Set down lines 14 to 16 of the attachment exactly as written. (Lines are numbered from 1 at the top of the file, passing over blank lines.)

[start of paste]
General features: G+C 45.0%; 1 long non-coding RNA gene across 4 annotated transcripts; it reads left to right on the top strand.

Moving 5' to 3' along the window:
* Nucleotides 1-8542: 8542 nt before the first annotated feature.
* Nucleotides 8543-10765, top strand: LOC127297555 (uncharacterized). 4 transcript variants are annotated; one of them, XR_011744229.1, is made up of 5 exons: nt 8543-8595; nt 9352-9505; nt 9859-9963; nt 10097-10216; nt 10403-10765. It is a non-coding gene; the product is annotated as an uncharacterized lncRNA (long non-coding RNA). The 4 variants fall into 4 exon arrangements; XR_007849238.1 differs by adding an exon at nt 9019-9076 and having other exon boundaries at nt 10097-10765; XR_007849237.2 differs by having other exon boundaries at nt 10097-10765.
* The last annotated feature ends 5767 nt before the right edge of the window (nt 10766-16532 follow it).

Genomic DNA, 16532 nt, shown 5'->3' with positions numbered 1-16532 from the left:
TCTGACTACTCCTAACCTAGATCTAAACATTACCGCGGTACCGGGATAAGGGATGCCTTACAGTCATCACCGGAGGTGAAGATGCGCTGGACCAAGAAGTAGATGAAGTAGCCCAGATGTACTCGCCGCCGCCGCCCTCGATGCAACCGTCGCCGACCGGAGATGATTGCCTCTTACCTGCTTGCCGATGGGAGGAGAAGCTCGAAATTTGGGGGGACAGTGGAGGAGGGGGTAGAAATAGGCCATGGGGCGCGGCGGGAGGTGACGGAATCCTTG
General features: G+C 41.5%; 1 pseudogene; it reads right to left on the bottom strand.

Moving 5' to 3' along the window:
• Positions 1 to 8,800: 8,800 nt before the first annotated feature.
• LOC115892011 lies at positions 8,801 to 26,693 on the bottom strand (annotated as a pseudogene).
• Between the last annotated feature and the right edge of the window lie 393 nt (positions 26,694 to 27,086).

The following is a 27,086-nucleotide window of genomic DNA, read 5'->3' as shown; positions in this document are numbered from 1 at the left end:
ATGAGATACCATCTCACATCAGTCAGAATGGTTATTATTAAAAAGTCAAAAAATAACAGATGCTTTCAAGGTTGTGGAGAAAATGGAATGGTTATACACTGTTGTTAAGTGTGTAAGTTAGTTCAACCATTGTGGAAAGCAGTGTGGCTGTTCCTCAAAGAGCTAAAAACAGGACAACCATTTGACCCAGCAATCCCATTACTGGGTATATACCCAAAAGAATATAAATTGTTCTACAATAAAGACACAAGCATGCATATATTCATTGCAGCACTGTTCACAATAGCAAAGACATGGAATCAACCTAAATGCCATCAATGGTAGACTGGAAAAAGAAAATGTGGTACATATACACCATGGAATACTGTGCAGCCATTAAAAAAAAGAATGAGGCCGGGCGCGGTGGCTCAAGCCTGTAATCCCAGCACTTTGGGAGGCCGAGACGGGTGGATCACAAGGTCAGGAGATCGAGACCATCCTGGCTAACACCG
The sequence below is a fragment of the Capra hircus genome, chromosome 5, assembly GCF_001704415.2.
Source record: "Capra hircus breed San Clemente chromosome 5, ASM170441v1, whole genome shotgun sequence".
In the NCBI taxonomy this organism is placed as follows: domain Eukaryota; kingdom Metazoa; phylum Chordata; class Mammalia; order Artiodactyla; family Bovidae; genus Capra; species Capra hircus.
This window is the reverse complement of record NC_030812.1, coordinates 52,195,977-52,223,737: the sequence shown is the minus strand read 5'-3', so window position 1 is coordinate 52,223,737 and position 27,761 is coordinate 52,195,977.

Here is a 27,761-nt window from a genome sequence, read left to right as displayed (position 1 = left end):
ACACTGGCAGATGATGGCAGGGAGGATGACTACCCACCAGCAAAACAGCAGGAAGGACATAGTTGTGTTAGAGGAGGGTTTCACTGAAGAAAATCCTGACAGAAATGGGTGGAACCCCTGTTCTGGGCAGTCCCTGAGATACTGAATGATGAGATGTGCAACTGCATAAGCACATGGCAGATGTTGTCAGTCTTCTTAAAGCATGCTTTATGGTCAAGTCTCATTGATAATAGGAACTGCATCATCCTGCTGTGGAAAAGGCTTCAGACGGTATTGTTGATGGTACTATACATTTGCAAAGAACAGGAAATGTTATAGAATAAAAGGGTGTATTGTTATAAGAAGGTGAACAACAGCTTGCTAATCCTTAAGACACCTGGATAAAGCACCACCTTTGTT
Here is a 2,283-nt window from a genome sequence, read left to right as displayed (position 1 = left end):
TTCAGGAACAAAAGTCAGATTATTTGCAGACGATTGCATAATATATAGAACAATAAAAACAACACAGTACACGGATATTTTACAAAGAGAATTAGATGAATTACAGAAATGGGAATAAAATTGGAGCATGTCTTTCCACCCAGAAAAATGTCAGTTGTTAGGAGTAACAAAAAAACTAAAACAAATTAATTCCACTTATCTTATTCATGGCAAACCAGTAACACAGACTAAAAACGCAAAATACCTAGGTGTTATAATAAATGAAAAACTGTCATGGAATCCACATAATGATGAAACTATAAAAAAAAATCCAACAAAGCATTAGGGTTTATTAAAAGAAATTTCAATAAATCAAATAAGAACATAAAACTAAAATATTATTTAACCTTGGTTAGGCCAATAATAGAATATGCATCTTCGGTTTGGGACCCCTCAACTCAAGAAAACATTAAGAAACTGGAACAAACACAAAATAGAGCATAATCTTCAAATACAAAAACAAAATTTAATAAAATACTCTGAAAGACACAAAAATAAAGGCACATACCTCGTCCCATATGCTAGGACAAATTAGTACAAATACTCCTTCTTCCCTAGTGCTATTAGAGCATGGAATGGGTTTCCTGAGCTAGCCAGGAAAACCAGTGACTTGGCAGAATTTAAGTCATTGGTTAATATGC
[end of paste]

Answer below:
ATGAGATACCATCTCACATCAGTCAGAATGGTTATTATTAAAAAGTCAAAAAATAACAGATGCTTTCAAGGTTGTGGAGAAAATGGAATGGTTATACACTGTTGTTAAGTGTGTAAGTTAGTTCAACCATTGTGGAAAGCAGTGTGGCTGTTCCTCAAAGAGCTAAAAACAGGACAACCATTTGACCCAGCAATCCCATTACTGGGTATATACCCAAAAGAATATAAATTGTTCTACAATAAAGACACAAGCATGCATATATTCATTGCAGCACTGTTCACAATAGCAAAGACATGGAATCAACCTAAATGCCATCAATGGTAGACTGGAAAAAGAAAATGTGGTACATATACACCATGGAATACTGTGCAGCCATTAAAAAAAAGAATGAGGCCGGGCGCGGTGGCTCAAGCCTGTAATCCCAGCACTTTGGGAGGCCGAGACGGGTGGATCACAAGGTCAGGAGATCGAGACCATCCTGGCTAACACCG
The sequence below is a fragment of the Capra hircus genome, chromosome 5, assembly GCF_001704415.2.
Source record: "Capra hircus breed San Clemente chromosome 5, ASM170441v1, whole genome shotgun sequence".